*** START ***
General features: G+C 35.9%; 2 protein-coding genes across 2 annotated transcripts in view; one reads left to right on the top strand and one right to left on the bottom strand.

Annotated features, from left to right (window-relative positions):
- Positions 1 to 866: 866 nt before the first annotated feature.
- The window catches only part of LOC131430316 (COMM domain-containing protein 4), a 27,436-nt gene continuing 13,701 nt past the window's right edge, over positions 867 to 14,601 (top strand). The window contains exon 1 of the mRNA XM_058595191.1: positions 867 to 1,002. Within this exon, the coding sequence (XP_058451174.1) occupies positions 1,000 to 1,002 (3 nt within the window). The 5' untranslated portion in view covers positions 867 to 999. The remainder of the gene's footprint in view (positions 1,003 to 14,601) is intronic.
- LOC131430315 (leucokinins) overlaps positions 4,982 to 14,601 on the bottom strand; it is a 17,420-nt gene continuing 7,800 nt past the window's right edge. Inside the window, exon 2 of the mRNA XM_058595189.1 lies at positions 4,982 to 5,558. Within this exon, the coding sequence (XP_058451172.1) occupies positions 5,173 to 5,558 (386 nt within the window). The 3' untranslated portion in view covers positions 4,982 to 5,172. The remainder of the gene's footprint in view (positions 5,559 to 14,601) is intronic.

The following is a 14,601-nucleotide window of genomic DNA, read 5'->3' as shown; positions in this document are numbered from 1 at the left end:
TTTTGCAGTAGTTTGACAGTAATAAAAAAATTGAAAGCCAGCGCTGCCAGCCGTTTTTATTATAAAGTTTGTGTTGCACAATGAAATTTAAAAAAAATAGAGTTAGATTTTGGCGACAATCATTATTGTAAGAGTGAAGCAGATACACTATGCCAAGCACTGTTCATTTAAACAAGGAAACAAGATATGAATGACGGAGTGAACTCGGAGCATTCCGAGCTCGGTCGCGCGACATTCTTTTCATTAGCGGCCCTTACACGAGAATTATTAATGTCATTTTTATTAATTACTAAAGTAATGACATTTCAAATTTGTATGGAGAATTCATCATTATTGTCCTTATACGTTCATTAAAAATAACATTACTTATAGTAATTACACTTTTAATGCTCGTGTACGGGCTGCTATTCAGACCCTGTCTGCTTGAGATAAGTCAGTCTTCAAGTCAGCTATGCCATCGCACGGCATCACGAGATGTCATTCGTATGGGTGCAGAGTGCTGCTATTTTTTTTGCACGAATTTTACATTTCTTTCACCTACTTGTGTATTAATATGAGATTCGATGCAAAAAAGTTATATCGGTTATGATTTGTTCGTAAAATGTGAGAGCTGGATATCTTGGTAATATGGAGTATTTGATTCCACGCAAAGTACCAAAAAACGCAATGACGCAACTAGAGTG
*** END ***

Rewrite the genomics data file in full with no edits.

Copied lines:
General features: G+C 35.9%; 2 protein-coding genes across 2 annotated transcripts in view; one reads left to right on the top strand and one right to left on the bottom strand.

Annotated features, from left to right (window-relative positions):
- Positions 1 to 866: 866 nt before the first annotated feature.
- The window catches only part of LOC131430316 (COMM domain-containing protein 4), a 27,436-nt gene continuing 13,701 nt past the window's right edge, over positions 867 to 14,601 (top strand). The window contains exon 1 of the mRNA XM_058595191.1: positions 867 to 1,002. Within this exon, the coding sequence (XP_058451174.1) occupies positions 1,000 to 1,002 (3 nt within the window). The 5' untranslated portion in view covers positions 867 to 999. The remainder of the gene's footprint in view (positions 1,003 to 14,601) is intronic.
- LOC131430315 (leucokinins) overlaps positions 4,982 to 14,601 on the bottom strand; it is a 17,420-nt gene continuing 7,800 nt past the window's right edge. Inside the window, exon 2 of the mRNA XM_058595189.1 lies at positions 4,982 to 5,558. Within this exon, the coding sequence (XP_058451172.1) occupies positions 5,173 to 5,558 (386 nt within the window). The 3' untranslated portion in view covers positions 4,982 to 5,172. The remainder of the gene's footprint in view (positions 5,559 to 14,601) is intronic.

The following is a 14,601-nucleotide window of genomic DNA, read 5'->3' as shown; positions in this document are numbered from 1 at the left end:
TTTTGCAGTAGTTTGACAGTAATAAAAAAATTGAAAGCCAGCGCTGCCAGCCGTTTTTATTATAAAGTTTGTGTTGCACAATGAAATTTAAAAAAAATAGAGTTAGATTTTGGCGACAATCATTATTGTAAGAGTGAAGCAGATACACTATGCCAAGCACTGTTCATTTAAACAAGGAAACAAGATATGAATGACGGAGTGAACTCGGAGCATTCCGAGCTCGGTCGCGCGACATTCTTTTCATTAGCGGCCCTTACACGAGAATTATTAATGTCATTTTTATTAATTACTAAAGTAATGACATTTCAAATTTGTATGGAGAATTCATCATTATTGTCCTTATACGTTCATTAAAAATAACATTACTTATAGTAATTACACTTTTAATGCTCGTGTACGGGCTGCTATTCAGACCCTGTCTGCTTGAGATAAGTCAGTCTTCAAGTCAGCTATGCCATCGCACGGCATCACGAGATGTCATTCGTATGGGTGCAGAGTGCTGCTATTTTTTTTGCACGAATTTTACATTTCTTTCACCTACTTGTGTATTAATATGAGATTCGATGCAAAAAAGTTATATCGGTTATGATTTGTTCGTAAAATGTGAGAGCTGGATATCTTGGTAATATGGAGTATTTGATTCCACGCAAAGTACCAAAAAACGCAATGACGCAACTAGAGTG